before every message and re-running the archive command "bin/arch listname". The archives should now exist.
Q. I want to get rid of some messages in my archive. How do I do
Q. How secure are the authentication mechanisms used in Mailman's web
However, most Mailman installation run under standard, encryption-unaware servers. There's nothing wrong with that for most applications, but a sufficiently determined cracker *could* get unauthorized access by:
Gaining access to the user's cookie (e.g. by being able to read the user's browser cookie database, or by means of packet sniffing, or maybe even by some broken browser offering all it's cookies to any and all sites the user accesses), and at the same time being able to fulfill the other criteria for using the cookie could result in unauthorized access.
Note that this problem is more easily exploited when users browse the web via proxies -- in that case, the cookie would be valid for any connections made through that proxy, and not just for connections made from the particular machine the user happens to be accessing the proxy from.
Q. I want to backup my lists. What do I need to save?
Q. How do I rename a list?
The biggest problem you have is how to stop mail and web traffic to your list during the transition, and what to do about any mail undelivered to the old list after the move. I don't think there are any foolproof steps, but here's how you can reduce the risk:
- Temporarily disable qrunner. To do this, you need to edit the user `mailman's crontab entry. Execute the following command, commenting out the qrunner line when you're dropped into your editor. Then save the file and quit the editor.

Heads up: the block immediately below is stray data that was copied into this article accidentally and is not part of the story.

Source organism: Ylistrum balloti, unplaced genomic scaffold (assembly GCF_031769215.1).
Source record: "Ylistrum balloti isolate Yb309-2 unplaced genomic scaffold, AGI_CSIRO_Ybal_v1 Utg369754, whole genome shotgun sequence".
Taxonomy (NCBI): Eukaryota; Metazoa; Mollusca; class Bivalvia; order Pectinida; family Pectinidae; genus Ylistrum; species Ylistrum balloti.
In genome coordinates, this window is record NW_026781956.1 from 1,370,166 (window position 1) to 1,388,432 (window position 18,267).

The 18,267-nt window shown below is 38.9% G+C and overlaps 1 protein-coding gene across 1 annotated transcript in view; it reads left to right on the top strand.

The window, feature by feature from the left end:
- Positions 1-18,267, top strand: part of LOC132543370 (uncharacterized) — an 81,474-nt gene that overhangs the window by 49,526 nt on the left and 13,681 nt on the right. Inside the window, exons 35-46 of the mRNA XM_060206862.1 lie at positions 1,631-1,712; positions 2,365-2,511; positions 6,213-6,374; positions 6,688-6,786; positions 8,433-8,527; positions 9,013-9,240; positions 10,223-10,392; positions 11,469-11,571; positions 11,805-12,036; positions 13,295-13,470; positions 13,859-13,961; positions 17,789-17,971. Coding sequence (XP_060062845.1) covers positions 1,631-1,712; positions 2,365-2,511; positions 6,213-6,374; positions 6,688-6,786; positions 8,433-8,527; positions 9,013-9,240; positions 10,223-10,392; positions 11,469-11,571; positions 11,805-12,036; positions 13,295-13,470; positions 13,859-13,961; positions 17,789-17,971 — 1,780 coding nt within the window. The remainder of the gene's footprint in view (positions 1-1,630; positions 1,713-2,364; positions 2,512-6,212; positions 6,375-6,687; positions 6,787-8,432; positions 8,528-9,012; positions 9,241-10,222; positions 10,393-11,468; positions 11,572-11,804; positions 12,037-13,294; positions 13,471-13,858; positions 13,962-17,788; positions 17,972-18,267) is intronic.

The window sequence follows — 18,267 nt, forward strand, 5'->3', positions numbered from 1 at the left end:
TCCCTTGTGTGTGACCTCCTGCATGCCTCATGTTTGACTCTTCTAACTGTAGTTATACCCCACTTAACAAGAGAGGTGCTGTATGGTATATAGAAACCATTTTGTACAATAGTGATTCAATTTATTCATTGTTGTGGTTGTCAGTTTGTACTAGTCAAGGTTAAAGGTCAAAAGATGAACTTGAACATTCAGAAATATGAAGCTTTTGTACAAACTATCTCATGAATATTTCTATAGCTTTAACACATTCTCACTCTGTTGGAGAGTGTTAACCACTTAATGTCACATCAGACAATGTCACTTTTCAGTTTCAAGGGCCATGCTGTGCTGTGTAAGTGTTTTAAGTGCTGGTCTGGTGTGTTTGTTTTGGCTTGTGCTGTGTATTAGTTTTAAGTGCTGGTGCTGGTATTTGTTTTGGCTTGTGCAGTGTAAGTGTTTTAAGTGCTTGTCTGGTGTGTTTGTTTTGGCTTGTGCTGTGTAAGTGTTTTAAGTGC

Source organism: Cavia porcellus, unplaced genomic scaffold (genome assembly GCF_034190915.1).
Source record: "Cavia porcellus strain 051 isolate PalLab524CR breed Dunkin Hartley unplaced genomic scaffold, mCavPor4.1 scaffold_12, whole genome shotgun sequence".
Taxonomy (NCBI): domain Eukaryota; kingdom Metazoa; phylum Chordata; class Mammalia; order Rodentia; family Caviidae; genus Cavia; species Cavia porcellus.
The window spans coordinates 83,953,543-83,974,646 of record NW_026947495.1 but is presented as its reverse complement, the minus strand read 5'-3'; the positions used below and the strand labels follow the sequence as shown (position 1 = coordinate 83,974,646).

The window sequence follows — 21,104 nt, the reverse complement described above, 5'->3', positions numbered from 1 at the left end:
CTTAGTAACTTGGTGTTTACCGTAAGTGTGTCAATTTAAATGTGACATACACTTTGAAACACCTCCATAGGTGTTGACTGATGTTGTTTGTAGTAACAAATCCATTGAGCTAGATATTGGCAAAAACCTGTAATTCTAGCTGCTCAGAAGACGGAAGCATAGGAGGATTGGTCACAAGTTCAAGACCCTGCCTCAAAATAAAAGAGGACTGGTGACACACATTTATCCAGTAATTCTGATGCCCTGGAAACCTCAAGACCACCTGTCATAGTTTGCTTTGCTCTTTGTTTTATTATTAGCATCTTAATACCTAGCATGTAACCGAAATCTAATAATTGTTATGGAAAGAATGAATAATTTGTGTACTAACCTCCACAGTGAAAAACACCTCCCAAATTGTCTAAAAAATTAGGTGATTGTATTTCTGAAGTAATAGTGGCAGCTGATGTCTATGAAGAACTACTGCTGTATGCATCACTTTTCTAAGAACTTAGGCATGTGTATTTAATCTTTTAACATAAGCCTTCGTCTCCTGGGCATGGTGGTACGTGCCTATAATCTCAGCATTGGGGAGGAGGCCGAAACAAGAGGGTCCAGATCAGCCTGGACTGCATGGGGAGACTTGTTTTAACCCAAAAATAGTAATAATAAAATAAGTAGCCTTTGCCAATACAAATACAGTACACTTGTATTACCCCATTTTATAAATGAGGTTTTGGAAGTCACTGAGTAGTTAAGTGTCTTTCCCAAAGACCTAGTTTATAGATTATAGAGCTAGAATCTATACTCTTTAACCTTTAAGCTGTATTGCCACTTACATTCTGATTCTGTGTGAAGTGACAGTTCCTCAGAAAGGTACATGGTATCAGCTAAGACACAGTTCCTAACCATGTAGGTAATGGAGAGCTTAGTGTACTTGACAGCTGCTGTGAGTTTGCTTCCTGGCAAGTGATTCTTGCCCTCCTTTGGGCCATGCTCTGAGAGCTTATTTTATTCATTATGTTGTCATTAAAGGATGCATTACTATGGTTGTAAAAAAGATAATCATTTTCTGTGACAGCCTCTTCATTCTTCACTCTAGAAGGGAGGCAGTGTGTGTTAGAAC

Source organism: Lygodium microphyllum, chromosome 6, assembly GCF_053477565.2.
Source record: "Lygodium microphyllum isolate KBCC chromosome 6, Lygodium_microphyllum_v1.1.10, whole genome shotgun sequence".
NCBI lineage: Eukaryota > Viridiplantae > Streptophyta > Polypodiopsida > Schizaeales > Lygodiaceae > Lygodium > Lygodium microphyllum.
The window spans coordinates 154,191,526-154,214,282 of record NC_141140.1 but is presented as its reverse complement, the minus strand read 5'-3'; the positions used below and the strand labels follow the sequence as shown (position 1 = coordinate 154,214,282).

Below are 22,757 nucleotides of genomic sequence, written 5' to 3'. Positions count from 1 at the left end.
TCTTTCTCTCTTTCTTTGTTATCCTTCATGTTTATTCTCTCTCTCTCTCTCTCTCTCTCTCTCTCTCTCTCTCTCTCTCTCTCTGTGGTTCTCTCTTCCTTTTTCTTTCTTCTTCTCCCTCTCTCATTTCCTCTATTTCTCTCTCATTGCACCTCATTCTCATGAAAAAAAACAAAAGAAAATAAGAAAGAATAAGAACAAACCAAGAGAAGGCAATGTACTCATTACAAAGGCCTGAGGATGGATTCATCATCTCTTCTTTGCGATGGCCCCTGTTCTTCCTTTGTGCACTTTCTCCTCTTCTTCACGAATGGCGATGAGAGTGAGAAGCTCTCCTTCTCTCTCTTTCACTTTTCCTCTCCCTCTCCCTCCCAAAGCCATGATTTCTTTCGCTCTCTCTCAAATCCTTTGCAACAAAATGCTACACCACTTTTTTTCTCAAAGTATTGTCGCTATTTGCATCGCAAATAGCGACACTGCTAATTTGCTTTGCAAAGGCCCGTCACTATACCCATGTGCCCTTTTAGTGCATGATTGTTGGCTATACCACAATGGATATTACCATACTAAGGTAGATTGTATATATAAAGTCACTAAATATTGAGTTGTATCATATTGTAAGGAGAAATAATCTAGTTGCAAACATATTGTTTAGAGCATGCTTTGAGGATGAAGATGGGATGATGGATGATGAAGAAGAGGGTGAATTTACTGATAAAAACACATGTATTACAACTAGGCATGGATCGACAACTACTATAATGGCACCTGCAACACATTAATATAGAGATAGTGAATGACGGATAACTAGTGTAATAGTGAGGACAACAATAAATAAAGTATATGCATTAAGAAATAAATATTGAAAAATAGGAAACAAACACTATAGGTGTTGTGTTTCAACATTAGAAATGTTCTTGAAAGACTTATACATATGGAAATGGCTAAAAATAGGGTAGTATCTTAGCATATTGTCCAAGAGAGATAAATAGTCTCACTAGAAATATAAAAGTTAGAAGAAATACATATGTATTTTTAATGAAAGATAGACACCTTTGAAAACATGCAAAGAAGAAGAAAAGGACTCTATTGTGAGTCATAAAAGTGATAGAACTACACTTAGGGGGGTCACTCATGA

% crontab -u mailman -e
- Turn off your mail server. This is mostly harmless since remote MTAs will just keep retrying until you turn it back on, and it's not going to be off for very long.
- Next turn off your web server if possible. This of course means your entire site will be off-line while you make the switch and this may not be acceptable to you. The next best suggestion is to set up your permanent redirects now for the list you're moving. This means that anybody looking for the list under its old name will be redirected to the new name, but they'll get errors until you've completed the move.
Let's say the old name is "oldname" and the new name is "newname". Here are some Apache directives that will do the trick, though YMMV:
Add these to your httpd.conf file and restart Apache.
- Now cd to the directory where you've installed Mailman. Let's say it's /usr/local/mailman:
% cd /usr/local/mailman
and cd to the `lists' subdirectory:
% cd lists
You should now see the directory `oldname'. Move this to `newname':
% mv oldname newname
- Now cd to the private archives directory:
% cd ../archives/private
You will need to move the oldname's .mbox directory, and the .mbox file within that directory. Don't worry about the public archives; the next few steps will take care of them without requiring you to fiddle around in the file system:
% mv oldname.mbox newname.mbox % mv newname.mbox/oldname.mbox newname.mbox/newname.mbox
- You now need to run the `bin/move_list' script to update some of the internal archiver paths. IMPORTANT: Skip this step if you are using Mailman 2.1!
% cd ../.. % bin/move_list newname
- You should now regenerate the public archives:
% bin/arch newname